Ah, springtime! The glorious season of new flowers and outdoor activities! But it’s also the time of year when flooded basements are most likely to occur. Snow melt, runoff, and heavy spring rains can all make it very difficult to keep your home dry. If you have a sump pump, this is the time of year when you need to be most certain that it’s ready to work at a moment’s notice. So how can you be sure?
We’ve got some pointers for you, so you can take a look at that sump pump and determine whether you’re good to go, or if you need some professional plumbing help with your sump pump in Collegeville, PA.
When Did You Last Have Sump Pump Maintenance?
If it’s been quite a while since a professional took a look at your sump pump, please keep in mind that regular sump pump maintenance is strongly recommended. A plumber can clean and inspect all parts of the system, ensuring that it’s in good working condition. With regular maintenance, your sump pump will operate more effectively and efficiently, and you will be able to rely on it for longer. Sump pumps that are not maintained simply won’t have as long a lifespan.
Does Your Sump Pump Have Power?
Double-check that your sump pump is actually plugged in. Sometimes they get unplugged when they’re not needed, or when the outlet is needed for something else, so make sure you don’t overlook this. It should be plugged into a GFCI outlet for safety. Make sure that the reset button has not popped up. If you have a battery backup—and we strongly recommend that you do, because heavy rains and power outages often go hand in hand—make sure it is also properly connected.
Is Your Sump Pump Clean?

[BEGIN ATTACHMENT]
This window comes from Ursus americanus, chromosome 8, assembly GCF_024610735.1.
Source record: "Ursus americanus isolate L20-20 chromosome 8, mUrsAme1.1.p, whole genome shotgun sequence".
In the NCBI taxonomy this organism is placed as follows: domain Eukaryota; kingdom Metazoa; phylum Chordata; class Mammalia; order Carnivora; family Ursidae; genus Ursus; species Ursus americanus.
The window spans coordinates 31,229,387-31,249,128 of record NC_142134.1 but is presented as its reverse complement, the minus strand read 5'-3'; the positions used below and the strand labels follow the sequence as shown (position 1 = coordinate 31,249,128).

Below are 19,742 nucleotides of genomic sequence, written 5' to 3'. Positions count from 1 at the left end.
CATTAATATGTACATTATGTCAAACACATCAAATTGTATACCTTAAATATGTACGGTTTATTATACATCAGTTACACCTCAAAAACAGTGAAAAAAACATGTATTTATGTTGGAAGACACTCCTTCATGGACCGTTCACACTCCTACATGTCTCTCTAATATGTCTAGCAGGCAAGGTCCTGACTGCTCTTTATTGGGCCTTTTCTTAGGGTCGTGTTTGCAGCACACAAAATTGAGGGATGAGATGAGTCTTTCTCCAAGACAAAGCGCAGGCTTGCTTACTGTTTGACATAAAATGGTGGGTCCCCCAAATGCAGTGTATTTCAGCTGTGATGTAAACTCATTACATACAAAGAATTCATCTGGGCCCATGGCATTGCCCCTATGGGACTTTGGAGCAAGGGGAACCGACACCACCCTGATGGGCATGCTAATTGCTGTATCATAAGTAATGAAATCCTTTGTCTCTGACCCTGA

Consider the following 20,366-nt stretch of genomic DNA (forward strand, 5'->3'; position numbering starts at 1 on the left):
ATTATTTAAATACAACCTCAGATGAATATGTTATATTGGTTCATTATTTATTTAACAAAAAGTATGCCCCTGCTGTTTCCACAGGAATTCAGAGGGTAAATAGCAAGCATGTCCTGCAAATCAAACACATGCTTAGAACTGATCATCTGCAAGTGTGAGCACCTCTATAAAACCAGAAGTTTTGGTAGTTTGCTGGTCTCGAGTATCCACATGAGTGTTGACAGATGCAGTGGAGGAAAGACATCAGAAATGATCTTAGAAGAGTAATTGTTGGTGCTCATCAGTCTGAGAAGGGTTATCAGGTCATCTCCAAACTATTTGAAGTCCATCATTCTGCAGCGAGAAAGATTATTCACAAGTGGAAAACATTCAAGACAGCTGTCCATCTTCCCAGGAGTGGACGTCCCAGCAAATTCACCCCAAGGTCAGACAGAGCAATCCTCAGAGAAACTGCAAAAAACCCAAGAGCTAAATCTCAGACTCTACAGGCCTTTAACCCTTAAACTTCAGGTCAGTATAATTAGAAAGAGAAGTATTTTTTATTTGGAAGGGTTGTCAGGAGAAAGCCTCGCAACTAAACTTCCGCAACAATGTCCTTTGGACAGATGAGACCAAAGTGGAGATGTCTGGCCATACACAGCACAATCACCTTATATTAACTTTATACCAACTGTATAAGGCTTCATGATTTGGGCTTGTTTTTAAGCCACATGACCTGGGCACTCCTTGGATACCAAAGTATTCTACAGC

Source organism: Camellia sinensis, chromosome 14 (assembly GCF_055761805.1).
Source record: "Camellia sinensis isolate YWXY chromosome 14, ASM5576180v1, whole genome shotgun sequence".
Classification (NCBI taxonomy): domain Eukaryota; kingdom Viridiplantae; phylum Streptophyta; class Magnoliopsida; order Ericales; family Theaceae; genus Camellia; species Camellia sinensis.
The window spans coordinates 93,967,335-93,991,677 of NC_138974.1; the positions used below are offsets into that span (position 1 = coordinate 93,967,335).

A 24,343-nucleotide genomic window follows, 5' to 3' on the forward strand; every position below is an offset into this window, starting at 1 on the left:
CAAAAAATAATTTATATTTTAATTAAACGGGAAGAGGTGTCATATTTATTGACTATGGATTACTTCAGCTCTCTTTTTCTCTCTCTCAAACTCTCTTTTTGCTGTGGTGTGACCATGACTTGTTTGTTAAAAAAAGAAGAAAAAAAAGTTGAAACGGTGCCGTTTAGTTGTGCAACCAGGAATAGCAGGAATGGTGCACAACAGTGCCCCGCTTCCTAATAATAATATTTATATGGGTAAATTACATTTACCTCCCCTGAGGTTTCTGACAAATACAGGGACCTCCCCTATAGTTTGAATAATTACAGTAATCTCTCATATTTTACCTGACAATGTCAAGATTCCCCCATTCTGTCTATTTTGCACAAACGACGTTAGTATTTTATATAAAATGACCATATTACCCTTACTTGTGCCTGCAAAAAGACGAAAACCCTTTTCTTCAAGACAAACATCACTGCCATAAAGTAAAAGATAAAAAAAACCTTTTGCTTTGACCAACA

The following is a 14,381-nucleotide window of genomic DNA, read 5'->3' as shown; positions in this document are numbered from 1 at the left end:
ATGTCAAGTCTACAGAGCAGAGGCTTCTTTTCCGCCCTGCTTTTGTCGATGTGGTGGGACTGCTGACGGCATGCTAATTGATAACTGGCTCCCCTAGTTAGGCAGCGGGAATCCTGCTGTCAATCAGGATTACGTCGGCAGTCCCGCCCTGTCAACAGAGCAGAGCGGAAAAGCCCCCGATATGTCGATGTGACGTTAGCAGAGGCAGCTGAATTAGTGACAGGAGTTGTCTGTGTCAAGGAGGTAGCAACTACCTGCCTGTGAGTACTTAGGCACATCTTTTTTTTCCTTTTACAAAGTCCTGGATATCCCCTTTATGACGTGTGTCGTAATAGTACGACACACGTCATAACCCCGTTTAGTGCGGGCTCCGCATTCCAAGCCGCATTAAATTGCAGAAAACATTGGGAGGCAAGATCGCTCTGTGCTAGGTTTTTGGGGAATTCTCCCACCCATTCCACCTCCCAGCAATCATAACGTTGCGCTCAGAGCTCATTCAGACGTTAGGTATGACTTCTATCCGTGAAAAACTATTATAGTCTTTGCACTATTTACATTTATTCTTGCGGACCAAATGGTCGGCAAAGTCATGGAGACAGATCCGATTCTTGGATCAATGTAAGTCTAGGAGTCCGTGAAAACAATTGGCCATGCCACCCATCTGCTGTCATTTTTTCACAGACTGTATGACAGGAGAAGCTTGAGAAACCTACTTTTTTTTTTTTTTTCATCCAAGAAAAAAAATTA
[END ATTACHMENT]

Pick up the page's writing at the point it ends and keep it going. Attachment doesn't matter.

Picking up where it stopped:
Take a good look in the sump pit. Is there anything in there that shouldn’t be? If debris, trash, or other items get sucked into the pump, they can clog the lines, so clear away all potential obstructions. Then check the weep hole or vent hole on the discharge pipe. It also needs to be free of obstructions or anything else that could clog it. If that hole isn’t open, the resulting pressure can prevent water from flowing.
Is Your Sump Pump Pumping?
Now comes the flood simulation. Pour a bucket of water into the sump pit. Does the float rise up freely? Does the motor start running? Is the weep hole allowing a tiny trickle of water to flow out? Those are the things you want to see. Once the pump has done the job of removing the water, it should turn itself off. Then, check the piping. If there are any leaky spots, you should be able to find them now, when water has just been run through the system.
Is Your High Water Alarm Working?
This one is simple: lift the float arm to its highest position. The alarm should activate. Not all sump pumps have these, but they are extremely useful in emergencies.
If you have any difficulty with these steps, or if you complete them and are unsatisfied with the result, it’s time for a plumber.
Contact Platinum Plumbing & Heating, Inc. today to schedule an appointment with our pros.